There are several good articles in The Telegraph today. Let’s take a close look at two of them.
The Death of a Currency
Jeremy Warner writes Death of a currency as eurogeddon approaches
The market is starting to bet on what was previously a minority view – a complete collapse, or break-up, of the euro. Up until the past few days, it has remained just about possible to go along with the idea that ultimately Germany would bow to pressure and do whatever might be required to save the single currency.
The prevailing view was that the German Chancellor didn’t really mean what she was saying, or was only saying it to placate German voters. When finally she came to peer over the precipice, she would retreat from her hard line position and compromise. Self interest alone would force Germany to act.
But there comes a point in every crisis where the consensus suddenly shatters. That’s what has just occurred, and with good reason. In recent days, it has become plain as a pike staff that the lady’s not for turning.
All of a sudden, the pound is the European default asset of choice.
What we are witnessing is awesome stuff – the death throes of a currency. And not just any old currency either, but what when it was launched was confidently expected to take its place alongside the dollar as one of the world’s major reserve currencies. That promise today looks to be in ruins.
Contingency planning is in progress throughout Europe. From the UK Treasury on Whitehall to the architectural monstrosity of the Bundesbank in Frankfurt, everyone is desperately trying to figure out precisely how bad the consequences might be.
What they are preparing for is the biggest mass default in history. There’s no orderly way of doing this. European finance and trade is too far integrated to allow for an easy unwinding of contracts. It’s going to be anarchy.
UK Banks Brace for Eurozone Break-Up
Garry White quotes Andrew Bailey, a top UK regulator who says “UK banks must brace themselves for euro break-up”
Andrew Bailey, deputy head of the Prudential Business Unit at the Financial Services Authority (FSA), noted that British banks are not heavily exposed to the eurozone, but said they must prepare for some countries to exit the single currency – or a complete break up.
“We cannot be, and are not, complacent on this front,” Mr Bailey said. “As you would expect, as supervisors we are very keen to see the banks plan for any disorderly consequence of the euro area crisis.
“Good risk management means planning for unlikely but severe scenarios and this means that we must not ignore the prospect of a disorderly departure of some countries from the eurozone.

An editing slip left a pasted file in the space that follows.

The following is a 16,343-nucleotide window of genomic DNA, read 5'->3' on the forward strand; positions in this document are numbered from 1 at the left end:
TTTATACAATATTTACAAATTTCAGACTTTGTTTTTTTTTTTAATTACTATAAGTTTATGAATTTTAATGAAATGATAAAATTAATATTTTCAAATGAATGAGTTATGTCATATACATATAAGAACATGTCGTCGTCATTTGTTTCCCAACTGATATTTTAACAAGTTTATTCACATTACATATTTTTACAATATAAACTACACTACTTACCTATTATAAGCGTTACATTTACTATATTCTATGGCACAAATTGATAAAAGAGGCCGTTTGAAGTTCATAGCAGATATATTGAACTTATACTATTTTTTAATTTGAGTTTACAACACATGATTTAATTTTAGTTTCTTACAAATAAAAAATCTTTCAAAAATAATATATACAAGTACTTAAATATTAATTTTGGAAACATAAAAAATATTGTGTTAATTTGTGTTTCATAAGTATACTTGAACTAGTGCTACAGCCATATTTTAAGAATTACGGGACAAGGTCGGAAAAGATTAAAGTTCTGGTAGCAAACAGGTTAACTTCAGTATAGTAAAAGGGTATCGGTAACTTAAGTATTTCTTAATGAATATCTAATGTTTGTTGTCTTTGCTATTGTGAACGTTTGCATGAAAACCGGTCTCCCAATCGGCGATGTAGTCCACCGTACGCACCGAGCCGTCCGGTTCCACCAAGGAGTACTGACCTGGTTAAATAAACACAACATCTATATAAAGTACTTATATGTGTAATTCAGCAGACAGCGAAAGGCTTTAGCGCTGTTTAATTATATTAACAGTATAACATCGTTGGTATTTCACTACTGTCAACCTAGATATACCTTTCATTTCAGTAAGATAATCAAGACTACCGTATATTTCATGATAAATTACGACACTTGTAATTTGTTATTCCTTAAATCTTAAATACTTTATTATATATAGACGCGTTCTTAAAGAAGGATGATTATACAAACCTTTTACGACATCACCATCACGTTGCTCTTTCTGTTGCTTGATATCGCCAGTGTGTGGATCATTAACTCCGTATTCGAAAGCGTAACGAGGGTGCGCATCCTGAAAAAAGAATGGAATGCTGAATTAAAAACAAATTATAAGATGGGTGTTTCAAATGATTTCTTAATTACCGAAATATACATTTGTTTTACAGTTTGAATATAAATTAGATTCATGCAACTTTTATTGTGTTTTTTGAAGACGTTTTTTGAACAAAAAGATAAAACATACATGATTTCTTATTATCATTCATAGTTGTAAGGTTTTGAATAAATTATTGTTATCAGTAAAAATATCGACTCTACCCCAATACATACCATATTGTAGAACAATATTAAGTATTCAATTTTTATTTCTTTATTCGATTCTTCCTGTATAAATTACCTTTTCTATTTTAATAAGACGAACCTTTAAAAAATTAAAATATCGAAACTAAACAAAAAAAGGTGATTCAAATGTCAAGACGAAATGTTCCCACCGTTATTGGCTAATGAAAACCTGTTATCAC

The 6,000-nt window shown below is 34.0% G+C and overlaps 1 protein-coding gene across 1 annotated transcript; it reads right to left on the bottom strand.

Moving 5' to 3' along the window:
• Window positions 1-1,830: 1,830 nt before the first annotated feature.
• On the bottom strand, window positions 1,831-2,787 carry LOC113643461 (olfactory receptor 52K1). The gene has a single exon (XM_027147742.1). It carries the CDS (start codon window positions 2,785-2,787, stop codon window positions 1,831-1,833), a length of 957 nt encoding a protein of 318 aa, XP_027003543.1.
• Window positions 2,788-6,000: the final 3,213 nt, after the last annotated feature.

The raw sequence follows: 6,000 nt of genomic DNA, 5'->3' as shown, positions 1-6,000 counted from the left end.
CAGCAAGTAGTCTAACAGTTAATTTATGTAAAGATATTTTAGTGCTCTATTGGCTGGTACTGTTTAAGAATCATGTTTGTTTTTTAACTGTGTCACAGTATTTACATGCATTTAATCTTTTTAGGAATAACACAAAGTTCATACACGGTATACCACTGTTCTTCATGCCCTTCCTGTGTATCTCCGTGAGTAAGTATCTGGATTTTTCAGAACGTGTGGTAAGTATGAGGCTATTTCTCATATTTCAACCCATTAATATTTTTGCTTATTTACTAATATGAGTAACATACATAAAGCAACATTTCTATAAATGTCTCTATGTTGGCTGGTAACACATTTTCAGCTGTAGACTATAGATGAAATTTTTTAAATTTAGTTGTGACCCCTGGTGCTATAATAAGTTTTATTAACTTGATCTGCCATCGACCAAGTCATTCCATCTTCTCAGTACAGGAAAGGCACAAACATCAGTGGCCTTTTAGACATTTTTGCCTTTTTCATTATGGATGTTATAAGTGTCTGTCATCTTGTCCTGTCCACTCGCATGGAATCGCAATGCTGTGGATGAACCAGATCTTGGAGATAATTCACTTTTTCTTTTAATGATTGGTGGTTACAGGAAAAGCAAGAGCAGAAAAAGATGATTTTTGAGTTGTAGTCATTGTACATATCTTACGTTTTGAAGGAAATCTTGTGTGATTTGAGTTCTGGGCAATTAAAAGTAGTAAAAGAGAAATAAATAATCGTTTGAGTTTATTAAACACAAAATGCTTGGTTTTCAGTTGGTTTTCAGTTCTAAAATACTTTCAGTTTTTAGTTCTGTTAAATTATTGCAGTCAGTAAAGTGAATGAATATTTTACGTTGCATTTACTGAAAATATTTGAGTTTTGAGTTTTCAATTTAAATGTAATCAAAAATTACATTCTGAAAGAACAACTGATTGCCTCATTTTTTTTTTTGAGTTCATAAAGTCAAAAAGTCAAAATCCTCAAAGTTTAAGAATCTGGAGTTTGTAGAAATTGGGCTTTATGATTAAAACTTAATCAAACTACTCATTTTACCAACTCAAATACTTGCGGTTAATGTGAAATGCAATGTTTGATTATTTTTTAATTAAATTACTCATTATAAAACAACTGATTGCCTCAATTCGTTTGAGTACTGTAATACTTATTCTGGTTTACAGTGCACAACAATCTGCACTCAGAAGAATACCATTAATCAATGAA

“I offer no view on whether it will happen, but it must be within the realm of contingency planning,” he added. Failure to plan for the exit of a country from the euro would be “unsound risk management”, Mr Bailey said.Last week, Japanese bank Nomura said a euro break-up is a “very real risk” and advised bond holders to check whether they are likely to be repaid in other, reinstated European currencies if the euro crumbles.
Read that last paragraph above closely. The death of the Euro could be very disorderly.
It would be far better for Germany and other states against ECB printing to leave rather than suffer the consequences of a breakup fueled by Greece, Spain, and Portugal leaving.
If France wants to print (Sarkozy is committed to the Euro and to printing), then France can stay in. Will Sarkozy survive the next French election?
The next election may be moot. Things are unraveling far faster than I expected. The market is going to force some major action in days, not months.
“Plan C” Germany Exits the Euro
Several times recently I have linked to a discussion by Michael Pettis and Hans-Olaf Henkel (the former head of the Federation of German Industries), regarding “Plan C” a Eurozone breakup with Germany leaving instead of Greece, Spain, and Portugal leaving.
It is well worth another look. Please see Eurozone Breakup Logistics (Never Believe Anything Until It’s Officially Denied) for a lengthy discussion.
Interestingly, Hans-Olaf Henkel was an early supporter of the euro but now says “I now consider my engagement to be the biggest professional mistake I ever made.”
Steen Jakobsen is still sticking with his European “bank holiday” idea detailed in Perfect Storm the Most Likely Scenario; Is Europe Set to Declare a Chapter 11 in Early 2012?
If by some miracle the can is to be kicked farther down the road, it better happen soon. Promises to agree to agree will not work. Time is up.
Mike “Mish” Shedlock
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